Thursday, August 8, 2013

If I Were a Rich Man [Part II]

But enough of generosity. How about greed? How much is enough, and how much too much? Is self-indulgence really a sin, and what are the limits of a reasonable consumption?

One of my long-term daydreams has been to run a small literary press, with a fine press studio devoted to producing beautiful limited first editions of poetry. Back in the 1970's, I managed to wangle a publisher's grant from the NEA, which enabled me to publish a handful of offset volumes. Bill Berkson's Blue Is the Hero, Ted Greenwald's Common Sense, Robert Grenier's Sentences Towards Birds, my own Stanzas For an Evening Out

James Laughlin in later life

Small publishers in 20th Century America begin with James Laughlin's New Directions, which was not only a traditional publishing firm with editions of books, but the New Directions Annuals, the chapbook editions, and the New Classics Series. Laughlin, a rich boy who grew up in Pittsburgh, set out deliberately to publish the avatars of new writing, "going to school" with Ezra Pound, and publishing most of the important experimental writers of his time. Others, like Ferlinghetti's City Lights Books, Jonathan Williams's Jargon Press, John Martin's Black Sparrow Press, James Weil's Elizabeth Press are well-known. What these all have in common is a commitment to a quality list, driven by a personal vision, and a willingness to forego, at least to some extent, the distractions of the market-place. Niche literary publishing is an honorable estate, which has produced many of the most beautiful, and important books, of the last century. If I could, I would certainly run a small press, and I'd publish only those authors I liked, and whose work seemed to me to be important. A small publishing venture is more than a hobby, but not as demanding as a real business. I'd hire someone to do the editing and press-work, and I'd pay scant attention to the account books, accepting a modest annual loss in exchange for the freedom (there's that word again) to do just what I pleased.

Jonathan Williams (Jargon Press)

As a part time fly-fisherman, I fantasize often about traveling to some of the world's most remote places, to fish for trout in waters that only a few lucky sportsmen get to visit. Waters on the southern edge of Chile and Argentina, or down under in New Zealand, or some of the remote rivers in Alaska, and perhaps even some in Siberia. Fly-fishing in places like these requires planning, guides, and money. I've never been a great fisherman, primarily because I've never mastered the art of casting, the primary skill for successful presentation. I've caught a lot of nice fish, but primarily due to luck (or so I imagine). People actually laugh at me when they see me fishing on the water. Maybe the fish do too. But fishing in remote places allows one to experience exotic landscapes while pursuing a sport. And the chances are that the fishing will almost certainly be exciting, since these places get a lot less pressure than easily accessible beats in North America. Expeditions like this aren't exactly out of my reach, but doing so regularly can easily exhaust your lifetime recreation budget.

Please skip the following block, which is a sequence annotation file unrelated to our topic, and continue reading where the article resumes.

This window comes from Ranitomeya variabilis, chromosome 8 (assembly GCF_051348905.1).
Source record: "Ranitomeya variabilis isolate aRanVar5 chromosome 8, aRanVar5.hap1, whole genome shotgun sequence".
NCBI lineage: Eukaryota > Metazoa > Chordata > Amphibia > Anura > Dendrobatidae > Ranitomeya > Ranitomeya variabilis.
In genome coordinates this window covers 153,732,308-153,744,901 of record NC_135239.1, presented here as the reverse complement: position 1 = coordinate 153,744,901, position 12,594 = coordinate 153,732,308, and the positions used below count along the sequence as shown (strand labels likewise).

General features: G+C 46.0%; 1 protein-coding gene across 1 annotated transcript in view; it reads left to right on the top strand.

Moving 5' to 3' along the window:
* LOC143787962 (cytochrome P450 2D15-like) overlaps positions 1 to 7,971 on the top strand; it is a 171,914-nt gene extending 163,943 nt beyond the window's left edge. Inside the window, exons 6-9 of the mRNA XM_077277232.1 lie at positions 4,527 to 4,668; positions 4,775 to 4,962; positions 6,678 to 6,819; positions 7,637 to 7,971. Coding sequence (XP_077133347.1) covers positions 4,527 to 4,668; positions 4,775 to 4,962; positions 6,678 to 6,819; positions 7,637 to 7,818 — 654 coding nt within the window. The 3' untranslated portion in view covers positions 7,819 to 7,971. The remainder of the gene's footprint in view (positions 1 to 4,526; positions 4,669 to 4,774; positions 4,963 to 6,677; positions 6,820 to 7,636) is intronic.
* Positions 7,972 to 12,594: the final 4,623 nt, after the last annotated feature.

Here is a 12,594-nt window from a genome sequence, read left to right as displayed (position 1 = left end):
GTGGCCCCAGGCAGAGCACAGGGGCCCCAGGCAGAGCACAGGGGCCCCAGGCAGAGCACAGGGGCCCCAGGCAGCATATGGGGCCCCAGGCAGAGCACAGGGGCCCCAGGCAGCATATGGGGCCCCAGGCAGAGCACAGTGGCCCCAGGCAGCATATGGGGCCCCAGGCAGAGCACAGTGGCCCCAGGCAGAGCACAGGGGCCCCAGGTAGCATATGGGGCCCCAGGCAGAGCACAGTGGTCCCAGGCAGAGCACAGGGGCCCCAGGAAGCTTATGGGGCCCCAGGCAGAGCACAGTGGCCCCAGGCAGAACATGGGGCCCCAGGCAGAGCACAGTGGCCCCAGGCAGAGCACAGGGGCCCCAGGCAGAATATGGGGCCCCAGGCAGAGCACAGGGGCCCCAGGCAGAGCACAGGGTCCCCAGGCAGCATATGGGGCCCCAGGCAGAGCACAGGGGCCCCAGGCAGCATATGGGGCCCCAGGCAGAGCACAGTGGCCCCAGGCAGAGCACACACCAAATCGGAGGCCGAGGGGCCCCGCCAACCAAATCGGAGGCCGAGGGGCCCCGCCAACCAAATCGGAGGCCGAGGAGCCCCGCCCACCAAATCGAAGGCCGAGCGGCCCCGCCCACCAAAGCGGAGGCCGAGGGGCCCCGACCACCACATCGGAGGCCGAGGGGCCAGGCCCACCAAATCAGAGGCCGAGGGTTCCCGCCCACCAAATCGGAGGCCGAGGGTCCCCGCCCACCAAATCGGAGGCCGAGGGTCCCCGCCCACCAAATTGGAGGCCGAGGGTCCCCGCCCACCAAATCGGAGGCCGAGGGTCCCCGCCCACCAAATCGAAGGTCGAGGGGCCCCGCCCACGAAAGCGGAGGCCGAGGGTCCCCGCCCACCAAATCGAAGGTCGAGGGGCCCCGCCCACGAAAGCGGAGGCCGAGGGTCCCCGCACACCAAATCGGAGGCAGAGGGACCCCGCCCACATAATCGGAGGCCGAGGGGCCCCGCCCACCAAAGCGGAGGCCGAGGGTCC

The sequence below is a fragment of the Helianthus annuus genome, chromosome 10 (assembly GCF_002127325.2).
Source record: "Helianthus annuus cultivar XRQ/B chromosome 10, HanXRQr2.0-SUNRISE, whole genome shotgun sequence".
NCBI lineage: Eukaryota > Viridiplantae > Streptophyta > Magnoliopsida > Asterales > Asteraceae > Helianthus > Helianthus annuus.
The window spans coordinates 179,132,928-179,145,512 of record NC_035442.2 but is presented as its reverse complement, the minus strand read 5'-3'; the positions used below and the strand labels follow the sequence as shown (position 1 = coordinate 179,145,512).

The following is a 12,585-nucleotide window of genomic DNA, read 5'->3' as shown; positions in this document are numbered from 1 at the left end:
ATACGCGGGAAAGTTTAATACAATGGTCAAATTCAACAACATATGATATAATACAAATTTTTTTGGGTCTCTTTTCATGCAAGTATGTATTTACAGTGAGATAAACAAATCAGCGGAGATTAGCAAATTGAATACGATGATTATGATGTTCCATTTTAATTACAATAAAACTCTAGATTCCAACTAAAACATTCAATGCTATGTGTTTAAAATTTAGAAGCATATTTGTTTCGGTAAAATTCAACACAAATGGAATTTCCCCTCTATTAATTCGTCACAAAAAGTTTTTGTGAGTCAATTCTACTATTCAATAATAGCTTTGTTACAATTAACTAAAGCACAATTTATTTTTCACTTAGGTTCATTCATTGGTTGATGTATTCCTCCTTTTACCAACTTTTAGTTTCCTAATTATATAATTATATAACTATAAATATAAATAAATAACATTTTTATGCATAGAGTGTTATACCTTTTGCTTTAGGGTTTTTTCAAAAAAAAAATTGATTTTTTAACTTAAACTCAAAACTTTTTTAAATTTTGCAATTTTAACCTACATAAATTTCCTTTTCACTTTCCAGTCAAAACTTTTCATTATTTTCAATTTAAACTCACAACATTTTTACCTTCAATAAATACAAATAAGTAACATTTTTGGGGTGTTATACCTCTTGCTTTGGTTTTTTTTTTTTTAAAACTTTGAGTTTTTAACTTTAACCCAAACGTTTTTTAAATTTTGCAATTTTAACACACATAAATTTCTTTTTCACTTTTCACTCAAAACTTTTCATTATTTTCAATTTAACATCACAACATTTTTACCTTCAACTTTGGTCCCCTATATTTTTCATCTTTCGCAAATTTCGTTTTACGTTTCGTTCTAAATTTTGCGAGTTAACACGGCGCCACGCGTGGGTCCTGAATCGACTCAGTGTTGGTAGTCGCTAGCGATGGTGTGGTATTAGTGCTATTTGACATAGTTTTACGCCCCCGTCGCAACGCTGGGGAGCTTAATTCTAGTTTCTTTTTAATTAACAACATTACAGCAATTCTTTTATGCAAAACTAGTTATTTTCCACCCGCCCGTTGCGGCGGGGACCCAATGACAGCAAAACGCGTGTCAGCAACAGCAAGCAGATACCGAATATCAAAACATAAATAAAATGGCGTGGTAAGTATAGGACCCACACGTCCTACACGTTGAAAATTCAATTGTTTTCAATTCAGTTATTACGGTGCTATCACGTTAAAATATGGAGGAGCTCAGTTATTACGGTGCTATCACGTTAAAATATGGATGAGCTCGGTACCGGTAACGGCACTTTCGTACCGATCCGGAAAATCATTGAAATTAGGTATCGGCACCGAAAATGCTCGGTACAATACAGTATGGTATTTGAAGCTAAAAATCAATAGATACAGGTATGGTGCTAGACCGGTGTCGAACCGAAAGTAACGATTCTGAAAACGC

Fishing in Chile

Along with fly-fishing, and dabbling in poetry, I'm also a serious large format photographer, or at least I used to be. I built a darkroom into our new house in 1991, but I haven't done any picture-taking for several years. I'm not sure why. In the interim, photographic processes have shifted from organic chemistry and light-sensitive emulsions on big negatives, to digital, so most of my equipment is now considered out-of-date. Silver negatives and printing paper are still obtainable, but the profession (or hobby) has moved on. The new technology is more convenient in some ways, but there's nothing quite like seeing a composition develop in the tray, and turning on the light to see how it all came out. I'll go back to it soon, once my latest literary project--co-editing the Selected Poems of Larry Eigner, with Bob Grenier, for University of Alabama Press--is finished.